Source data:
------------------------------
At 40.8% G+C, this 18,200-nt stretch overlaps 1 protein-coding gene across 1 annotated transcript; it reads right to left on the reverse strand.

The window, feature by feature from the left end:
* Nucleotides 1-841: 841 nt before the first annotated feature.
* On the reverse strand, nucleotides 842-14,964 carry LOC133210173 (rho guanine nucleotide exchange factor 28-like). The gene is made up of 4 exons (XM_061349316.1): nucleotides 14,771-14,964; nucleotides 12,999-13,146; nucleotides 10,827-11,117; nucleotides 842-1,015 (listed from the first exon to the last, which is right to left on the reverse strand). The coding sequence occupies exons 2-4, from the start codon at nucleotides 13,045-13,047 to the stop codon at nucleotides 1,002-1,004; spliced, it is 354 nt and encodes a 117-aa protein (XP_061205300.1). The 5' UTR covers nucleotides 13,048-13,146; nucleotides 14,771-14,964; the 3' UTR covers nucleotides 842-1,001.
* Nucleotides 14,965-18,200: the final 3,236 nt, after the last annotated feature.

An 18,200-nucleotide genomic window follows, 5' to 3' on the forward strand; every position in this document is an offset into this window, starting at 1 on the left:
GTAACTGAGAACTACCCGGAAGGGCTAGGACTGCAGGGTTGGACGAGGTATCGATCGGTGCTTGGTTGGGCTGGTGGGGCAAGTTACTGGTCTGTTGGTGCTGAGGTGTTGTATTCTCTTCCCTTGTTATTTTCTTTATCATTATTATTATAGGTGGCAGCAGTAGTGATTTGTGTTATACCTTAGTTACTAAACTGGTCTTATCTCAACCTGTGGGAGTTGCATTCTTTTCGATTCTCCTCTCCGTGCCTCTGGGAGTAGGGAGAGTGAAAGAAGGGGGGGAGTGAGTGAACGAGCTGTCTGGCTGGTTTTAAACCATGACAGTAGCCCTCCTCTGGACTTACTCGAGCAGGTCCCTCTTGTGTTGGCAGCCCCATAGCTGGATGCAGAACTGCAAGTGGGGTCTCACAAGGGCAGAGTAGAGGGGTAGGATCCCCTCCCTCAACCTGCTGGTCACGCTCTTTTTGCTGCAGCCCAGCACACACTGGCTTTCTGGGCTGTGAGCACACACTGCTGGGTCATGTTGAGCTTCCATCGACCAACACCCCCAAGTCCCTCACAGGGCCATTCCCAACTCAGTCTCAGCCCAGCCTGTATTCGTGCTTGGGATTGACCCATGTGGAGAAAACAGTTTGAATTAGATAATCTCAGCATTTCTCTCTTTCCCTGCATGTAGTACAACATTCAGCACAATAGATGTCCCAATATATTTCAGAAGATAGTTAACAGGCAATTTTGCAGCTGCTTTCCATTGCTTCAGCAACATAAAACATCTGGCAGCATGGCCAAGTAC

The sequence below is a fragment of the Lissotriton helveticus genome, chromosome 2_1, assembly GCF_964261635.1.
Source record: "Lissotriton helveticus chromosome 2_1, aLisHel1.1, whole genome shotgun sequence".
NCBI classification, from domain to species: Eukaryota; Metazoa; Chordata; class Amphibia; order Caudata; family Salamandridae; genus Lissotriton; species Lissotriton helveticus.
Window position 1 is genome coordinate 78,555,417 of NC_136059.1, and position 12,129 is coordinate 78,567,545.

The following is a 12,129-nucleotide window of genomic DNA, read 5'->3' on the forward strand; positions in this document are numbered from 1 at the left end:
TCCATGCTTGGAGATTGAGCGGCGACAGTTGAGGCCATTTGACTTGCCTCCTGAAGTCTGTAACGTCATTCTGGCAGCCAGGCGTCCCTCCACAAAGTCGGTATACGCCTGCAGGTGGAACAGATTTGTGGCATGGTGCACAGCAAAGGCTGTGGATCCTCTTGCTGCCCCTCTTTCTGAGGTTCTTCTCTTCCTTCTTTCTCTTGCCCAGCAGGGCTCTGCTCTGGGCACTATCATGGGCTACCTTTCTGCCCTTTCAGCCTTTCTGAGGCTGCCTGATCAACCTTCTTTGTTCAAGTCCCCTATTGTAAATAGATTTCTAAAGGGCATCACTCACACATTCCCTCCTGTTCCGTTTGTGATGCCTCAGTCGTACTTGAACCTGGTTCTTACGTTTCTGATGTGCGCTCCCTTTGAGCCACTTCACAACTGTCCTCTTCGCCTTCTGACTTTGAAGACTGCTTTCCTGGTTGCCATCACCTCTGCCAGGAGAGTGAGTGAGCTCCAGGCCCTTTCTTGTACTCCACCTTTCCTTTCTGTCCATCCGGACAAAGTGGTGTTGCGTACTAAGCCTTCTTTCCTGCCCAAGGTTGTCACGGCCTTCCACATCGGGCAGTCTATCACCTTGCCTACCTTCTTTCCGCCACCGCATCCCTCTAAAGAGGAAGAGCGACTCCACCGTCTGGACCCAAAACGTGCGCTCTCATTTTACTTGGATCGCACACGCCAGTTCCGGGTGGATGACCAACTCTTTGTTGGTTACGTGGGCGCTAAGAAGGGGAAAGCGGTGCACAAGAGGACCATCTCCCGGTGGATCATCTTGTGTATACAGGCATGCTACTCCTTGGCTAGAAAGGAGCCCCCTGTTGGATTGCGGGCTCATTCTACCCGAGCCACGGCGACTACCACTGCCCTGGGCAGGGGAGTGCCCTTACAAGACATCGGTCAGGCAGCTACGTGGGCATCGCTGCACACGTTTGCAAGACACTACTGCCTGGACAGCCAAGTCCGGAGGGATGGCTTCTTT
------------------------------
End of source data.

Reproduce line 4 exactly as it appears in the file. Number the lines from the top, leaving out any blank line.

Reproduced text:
* On the reverse strand, nucleotides 842-14,964 carry LOC133210173 (rho guanine nucleotide exchange factor 28-like). The gene is made up of 4 exons (XM_061349316.1): nucleotides 14,771-14,964; nucleotides 12,999-13,146; nucleotides 10,827-11,117; nucleotides 842-1,015 (listed from the first exon to the last, which is right to left on the reverse strand). The coding sequence occupies exons 2-4, from the start codon at nucleotides 13,045-13,047 to the stop codon at nucleotides 1,002-1,004; spliced, it is 354 nt and encodes a 117-aa protein (XP_061205300.1). The 5' UTR covers nucleotides 13,048-13,146; nucleotides 14,771-14,964; the 3' UTR covers nucleotides 842-1,001.